Posts Tagged ‘Spices & Herbs’

Ingredient: Lebanese 7 Spices

April 2nd, 2010 Leave a reply »

Lebanese Seven Spices (also called Lebanese Mixed Spices) is often used in recipes involving minced beef or lamb such as in Kafta Meshwi, Kibbeh, Koosa and more.

Please note that a “Lebanese Seven Spices” mix is not the same as an “Arabic Seven Spices” mix, which consists of cumin, paprika, coriander, nutmeg, cloves, cinnamon, and black pepper (as well as a little bit of cardamom). So if you buy a pre-made “Seven Spices” mix at a Middle Eastern stores, make sure to read the label!

To make a “Lebanese Seven Spices” mix, add the spices shown below in powder form and in equal quantities
Top left to right: Nutmeg, Ginger, Allspice
Bottom left to right: Fenugreek, Cloves, Cinnamon, Black pepper

Lebanese Seven Spices

Lebanese Cheese – Shanklish

January 31st, 2010 Leave a reply »

I LOVE CHEESE and have tried dozens of cheeses from around the world, but Lebanon has the spiciest cheese I have ever tasted: Shanklish. This aged & dried cheese, made of cow or sheep milk, is covered in thyme & Aleppo pepper, giving it an extremely pungent & peppery flavor.

Shanklish (also spelled shinklish, shankleesh) is best eaten with finely chopped raw vegetables and a good lug of olive oil, a terrific dip to accompany other Mezza Dishes.

Shanklish Dip

Estimated time: 10min
Servings: 6

Ingredients: 300g of Shanklish, 1 small onion, 2 tomatoes, ½ cucumber, ½ cup of Italian/flat parsley (about 1/4 bushel), ½ teaspoon of ground cinnamon, 6 tablespoons of olive oil, salt & pepper

It is said that if you don’t have access to Shanklish, you can replace it with Feta cheese, which will give the dip a lighter taste. But in my opinion, nothing can replace Shanklish; it is truly a unique cheese and you can find it at most Middle Eastern supermarkets.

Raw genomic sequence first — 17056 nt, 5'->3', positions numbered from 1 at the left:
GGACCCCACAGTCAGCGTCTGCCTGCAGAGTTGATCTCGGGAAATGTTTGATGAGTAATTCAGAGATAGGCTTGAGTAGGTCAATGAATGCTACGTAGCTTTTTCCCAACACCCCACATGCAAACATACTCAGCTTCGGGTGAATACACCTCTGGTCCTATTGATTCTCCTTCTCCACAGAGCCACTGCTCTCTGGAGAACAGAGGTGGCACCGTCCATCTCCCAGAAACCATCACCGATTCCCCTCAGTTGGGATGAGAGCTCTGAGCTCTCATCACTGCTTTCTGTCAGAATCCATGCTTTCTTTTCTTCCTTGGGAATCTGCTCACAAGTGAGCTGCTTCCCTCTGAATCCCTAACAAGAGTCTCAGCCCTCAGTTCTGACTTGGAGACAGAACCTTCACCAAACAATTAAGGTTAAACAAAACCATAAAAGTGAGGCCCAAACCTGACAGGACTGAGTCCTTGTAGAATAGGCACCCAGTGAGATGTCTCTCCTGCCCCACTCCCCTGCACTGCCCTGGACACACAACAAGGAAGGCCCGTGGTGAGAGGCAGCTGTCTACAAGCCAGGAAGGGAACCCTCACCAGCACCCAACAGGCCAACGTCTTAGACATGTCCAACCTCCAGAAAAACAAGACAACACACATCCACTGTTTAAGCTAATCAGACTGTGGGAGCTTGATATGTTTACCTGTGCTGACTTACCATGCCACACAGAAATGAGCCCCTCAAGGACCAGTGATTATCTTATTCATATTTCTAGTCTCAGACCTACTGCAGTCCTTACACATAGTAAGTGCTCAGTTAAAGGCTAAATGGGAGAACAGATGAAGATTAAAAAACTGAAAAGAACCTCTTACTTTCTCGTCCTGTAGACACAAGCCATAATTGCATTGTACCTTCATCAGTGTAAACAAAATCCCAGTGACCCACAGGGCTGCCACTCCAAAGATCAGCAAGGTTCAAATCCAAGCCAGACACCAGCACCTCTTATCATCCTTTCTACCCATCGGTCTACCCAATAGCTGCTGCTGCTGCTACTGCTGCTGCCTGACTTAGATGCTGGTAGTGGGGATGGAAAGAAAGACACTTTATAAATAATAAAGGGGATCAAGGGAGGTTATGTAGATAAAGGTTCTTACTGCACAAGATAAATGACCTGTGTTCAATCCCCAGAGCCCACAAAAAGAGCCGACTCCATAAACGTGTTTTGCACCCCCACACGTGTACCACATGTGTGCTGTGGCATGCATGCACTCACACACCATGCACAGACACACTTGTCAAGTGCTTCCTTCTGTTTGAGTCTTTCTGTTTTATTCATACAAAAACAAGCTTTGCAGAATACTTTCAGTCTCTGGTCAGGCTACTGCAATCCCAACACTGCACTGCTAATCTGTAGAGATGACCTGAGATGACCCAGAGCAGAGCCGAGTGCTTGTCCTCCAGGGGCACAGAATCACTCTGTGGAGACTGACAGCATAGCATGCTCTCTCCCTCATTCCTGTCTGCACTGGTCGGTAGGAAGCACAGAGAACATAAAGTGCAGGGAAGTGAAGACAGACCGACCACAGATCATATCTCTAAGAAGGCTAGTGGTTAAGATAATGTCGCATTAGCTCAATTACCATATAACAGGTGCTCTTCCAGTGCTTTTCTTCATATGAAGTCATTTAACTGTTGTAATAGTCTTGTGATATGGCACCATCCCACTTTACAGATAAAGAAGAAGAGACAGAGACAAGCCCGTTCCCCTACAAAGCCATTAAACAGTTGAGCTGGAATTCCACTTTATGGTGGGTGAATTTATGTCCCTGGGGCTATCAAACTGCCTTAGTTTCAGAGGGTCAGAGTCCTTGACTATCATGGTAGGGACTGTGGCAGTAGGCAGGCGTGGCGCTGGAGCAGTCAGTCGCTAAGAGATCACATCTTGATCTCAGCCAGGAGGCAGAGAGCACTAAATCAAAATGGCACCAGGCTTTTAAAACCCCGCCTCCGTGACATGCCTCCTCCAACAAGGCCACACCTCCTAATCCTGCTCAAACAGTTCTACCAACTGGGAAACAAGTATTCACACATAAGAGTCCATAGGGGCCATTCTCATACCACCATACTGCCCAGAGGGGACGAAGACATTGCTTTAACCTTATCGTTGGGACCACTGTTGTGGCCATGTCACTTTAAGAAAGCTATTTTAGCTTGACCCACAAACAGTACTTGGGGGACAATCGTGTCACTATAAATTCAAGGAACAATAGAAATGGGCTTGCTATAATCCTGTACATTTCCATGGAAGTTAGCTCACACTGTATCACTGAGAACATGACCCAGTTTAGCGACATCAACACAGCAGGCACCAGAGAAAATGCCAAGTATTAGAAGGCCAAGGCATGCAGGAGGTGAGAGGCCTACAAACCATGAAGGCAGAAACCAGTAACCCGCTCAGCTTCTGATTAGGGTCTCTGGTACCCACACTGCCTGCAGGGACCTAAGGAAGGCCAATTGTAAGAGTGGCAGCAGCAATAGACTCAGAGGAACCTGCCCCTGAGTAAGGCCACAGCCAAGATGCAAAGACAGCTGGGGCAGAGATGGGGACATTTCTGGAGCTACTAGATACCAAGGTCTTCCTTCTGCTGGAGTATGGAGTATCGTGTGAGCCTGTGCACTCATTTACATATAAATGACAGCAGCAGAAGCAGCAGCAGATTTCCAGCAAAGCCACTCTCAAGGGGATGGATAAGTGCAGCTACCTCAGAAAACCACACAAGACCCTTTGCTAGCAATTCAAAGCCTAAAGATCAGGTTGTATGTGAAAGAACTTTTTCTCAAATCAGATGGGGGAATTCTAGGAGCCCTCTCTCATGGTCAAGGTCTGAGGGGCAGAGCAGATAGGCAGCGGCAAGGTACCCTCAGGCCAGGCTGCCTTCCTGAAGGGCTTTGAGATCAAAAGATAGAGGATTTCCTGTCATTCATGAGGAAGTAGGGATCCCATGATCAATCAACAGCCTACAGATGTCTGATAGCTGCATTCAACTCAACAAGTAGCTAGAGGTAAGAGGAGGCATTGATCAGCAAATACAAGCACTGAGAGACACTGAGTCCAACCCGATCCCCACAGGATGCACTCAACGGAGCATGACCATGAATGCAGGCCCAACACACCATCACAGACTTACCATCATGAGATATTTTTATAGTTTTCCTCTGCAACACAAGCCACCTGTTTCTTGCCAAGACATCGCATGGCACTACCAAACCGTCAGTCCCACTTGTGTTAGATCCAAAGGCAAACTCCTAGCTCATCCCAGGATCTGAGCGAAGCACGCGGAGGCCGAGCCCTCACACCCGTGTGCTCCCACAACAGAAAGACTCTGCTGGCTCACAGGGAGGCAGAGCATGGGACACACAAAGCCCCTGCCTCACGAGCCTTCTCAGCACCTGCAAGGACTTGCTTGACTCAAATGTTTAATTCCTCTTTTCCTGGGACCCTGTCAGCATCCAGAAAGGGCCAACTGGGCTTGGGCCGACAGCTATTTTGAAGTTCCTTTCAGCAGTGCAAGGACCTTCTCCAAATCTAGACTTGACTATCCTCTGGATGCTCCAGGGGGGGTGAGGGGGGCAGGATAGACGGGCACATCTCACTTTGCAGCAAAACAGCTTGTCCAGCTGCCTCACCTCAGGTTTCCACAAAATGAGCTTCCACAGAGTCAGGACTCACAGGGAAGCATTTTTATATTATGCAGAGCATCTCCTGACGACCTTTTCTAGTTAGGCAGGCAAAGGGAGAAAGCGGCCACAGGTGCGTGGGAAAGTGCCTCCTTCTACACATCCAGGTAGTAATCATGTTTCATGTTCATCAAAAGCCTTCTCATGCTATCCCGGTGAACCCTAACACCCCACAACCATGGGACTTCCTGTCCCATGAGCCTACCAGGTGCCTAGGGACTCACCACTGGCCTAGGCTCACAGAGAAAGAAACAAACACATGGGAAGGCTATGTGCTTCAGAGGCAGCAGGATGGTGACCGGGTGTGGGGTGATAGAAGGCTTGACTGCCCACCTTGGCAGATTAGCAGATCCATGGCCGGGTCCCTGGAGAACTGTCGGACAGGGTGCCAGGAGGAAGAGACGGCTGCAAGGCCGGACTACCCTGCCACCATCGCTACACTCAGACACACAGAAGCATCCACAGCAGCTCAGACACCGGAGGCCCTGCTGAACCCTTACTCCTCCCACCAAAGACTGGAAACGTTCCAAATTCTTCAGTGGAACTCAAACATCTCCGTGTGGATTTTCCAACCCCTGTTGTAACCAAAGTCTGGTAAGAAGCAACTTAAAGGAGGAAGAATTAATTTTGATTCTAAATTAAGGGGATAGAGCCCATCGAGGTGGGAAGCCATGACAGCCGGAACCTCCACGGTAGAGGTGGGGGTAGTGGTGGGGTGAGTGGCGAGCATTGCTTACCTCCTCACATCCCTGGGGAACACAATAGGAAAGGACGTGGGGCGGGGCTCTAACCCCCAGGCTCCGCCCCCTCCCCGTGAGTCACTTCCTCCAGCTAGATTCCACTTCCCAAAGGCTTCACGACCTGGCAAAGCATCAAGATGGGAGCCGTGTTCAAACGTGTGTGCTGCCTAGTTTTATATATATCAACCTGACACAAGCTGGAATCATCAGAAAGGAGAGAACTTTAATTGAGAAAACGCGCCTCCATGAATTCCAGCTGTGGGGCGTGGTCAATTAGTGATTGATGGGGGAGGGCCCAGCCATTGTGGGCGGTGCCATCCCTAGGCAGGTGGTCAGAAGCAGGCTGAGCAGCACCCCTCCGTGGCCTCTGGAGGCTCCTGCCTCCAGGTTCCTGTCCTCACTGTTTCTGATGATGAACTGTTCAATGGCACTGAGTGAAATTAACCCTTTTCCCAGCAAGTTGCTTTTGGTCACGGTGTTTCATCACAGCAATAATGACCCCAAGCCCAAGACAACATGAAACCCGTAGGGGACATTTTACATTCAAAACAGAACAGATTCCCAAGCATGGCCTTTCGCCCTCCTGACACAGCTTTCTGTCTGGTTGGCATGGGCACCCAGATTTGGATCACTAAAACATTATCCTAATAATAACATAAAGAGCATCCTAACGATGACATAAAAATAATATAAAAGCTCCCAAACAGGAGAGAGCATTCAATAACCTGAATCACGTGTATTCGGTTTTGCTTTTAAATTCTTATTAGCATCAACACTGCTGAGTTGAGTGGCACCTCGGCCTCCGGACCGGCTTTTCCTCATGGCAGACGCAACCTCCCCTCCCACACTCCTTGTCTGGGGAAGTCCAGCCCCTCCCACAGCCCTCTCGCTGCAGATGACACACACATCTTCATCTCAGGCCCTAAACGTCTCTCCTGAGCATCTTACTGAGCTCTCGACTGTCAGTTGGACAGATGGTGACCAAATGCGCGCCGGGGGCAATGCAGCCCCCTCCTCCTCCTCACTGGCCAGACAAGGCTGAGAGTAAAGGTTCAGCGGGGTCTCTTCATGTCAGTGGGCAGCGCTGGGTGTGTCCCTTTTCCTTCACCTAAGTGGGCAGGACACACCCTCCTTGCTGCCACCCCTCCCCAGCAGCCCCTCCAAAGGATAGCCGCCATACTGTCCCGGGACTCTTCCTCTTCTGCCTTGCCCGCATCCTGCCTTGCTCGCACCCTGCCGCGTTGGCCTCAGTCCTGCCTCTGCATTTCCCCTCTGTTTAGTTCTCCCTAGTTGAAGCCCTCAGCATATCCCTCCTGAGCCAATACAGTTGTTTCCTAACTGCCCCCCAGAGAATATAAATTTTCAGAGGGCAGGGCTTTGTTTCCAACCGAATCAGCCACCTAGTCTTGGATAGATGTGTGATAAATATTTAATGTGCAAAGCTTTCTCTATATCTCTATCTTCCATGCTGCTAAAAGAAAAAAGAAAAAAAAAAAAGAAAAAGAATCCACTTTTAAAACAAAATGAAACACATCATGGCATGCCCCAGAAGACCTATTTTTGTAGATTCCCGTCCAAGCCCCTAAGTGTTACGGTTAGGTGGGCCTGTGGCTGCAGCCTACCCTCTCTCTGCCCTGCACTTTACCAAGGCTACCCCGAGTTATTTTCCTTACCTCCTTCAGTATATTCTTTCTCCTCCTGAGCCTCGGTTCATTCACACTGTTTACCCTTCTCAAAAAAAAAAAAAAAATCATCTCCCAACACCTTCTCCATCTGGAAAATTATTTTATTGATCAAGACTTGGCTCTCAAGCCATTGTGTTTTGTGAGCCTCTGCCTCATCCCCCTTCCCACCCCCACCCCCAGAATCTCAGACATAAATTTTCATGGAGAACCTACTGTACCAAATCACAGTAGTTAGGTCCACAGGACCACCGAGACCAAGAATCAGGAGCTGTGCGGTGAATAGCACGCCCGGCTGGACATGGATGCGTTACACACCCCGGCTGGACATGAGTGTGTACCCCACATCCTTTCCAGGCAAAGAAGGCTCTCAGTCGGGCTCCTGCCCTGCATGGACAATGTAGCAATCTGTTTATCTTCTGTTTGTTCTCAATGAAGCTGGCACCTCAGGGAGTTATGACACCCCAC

Ingredient: Parsley

January 10th, 2010 Leave a reply »

Wikipedia will tell you that there are two types of parsley: curly leaf parsley and Italian/flat parsley. In Lebanese cuisine, however, I have only seen one type of parsley so far, namely Italian/flat parsley. Although many restaurants may serve tabbouleh with curly parsley, using Italian/flat parsley gives the salad more aroma. And although curly parsley is more decorative, Italian/flat parsley tends to soak up sauces better than curly parsley, making the salad juicier and tastier.

When buying Italian/flat parsley, I usually rely on the herbs’ aroma rather than on its appearance as Italian/flat parsley can often be confused with coriander (also called cilantro). At the supermarket, make sure to read the labels carefully and select parsley, not cilantro.

How to chop parsley and similar herbs? In Lebanon, one does not cut off each leaf from its stem, because the stems contain much of the herb’s taste & aroma. We usually keep the leaves on the stem and regroup all the leaves into a small bush, as shown below.


It is then easier to chop the leaves and the thiner stems into small pieces. You can disregard the larger stems.

Chopped Parsley

Ingredient: Sumac

November 6th, 2009 Leave a reply »

Despite the name “Lemon Vinaigrette”, the salad dressing used in Fattoush requires very little lemon juice. Why is that so? It is all thanks to a wonderful spice called sumac (also spelled sumach). This spice is made from the dried, powdered berries of the Sumac tree.




Wikipedia states that Sumac trees “grow in subtropical and temperate regions throughout the world, especially in North America”. I had no idea. And yet, their berries are “ground into a deep-red or purple powder used as a spice in Middle Eastern cuisine to add a lemony taste to salads or meat”. It amazes me how small the world is.

So, where can you buy sumac? I would be interested to know if you can find it in a general supermarket in the US. You can definitely find it in Middle Eastern stores or online at